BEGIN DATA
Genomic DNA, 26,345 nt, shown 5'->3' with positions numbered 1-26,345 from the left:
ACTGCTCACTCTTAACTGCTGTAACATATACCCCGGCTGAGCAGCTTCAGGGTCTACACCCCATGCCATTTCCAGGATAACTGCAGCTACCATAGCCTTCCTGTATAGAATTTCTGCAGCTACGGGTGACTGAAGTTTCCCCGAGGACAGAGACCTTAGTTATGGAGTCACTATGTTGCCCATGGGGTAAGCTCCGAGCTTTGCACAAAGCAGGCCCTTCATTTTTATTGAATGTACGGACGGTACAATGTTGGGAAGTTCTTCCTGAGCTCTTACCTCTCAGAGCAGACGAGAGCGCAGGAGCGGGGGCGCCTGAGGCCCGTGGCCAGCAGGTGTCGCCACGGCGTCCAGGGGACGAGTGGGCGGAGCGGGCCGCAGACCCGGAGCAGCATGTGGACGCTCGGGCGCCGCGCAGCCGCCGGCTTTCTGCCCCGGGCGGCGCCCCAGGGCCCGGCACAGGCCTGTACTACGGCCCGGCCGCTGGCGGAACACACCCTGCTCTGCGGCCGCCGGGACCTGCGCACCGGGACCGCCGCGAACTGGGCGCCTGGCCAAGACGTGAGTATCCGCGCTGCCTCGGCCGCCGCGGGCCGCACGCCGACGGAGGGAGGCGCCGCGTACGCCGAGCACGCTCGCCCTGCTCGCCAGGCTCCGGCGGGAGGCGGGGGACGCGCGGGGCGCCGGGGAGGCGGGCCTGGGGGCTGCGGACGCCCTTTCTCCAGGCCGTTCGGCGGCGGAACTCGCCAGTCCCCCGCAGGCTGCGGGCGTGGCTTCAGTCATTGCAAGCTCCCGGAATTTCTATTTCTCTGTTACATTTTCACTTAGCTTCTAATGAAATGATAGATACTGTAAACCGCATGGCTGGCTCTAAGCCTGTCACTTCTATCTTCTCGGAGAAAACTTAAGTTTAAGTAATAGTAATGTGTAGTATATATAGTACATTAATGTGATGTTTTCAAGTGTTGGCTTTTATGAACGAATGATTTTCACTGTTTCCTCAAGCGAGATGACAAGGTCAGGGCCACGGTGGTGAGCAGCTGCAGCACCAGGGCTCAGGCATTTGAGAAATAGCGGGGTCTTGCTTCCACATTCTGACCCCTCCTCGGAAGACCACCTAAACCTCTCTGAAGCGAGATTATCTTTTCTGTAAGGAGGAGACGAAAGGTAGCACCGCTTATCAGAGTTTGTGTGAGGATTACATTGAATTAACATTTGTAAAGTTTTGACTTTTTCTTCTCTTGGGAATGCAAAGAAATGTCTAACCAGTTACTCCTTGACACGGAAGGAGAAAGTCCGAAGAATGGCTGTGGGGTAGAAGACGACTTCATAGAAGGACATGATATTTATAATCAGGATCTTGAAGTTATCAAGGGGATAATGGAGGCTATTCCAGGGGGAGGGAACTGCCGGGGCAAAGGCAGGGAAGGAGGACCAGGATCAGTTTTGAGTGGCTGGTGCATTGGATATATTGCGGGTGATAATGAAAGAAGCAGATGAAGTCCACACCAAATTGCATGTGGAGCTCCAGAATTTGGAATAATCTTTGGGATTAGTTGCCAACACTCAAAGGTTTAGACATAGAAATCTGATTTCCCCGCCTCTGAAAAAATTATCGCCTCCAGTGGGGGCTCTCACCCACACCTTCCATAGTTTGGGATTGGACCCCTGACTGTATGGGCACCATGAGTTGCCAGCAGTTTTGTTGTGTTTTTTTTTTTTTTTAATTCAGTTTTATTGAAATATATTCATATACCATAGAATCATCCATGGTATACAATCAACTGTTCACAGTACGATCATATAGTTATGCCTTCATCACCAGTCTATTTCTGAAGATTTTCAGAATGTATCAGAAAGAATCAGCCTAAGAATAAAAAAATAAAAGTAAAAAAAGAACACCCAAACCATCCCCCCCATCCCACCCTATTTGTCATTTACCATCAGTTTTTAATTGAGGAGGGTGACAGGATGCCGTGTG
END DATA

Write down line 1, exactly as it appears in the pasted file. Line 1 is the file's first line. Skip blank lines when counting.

Genomic DNA, 26,345 nt, shown 5'->3' with positions numbered 1-26,345 from the left: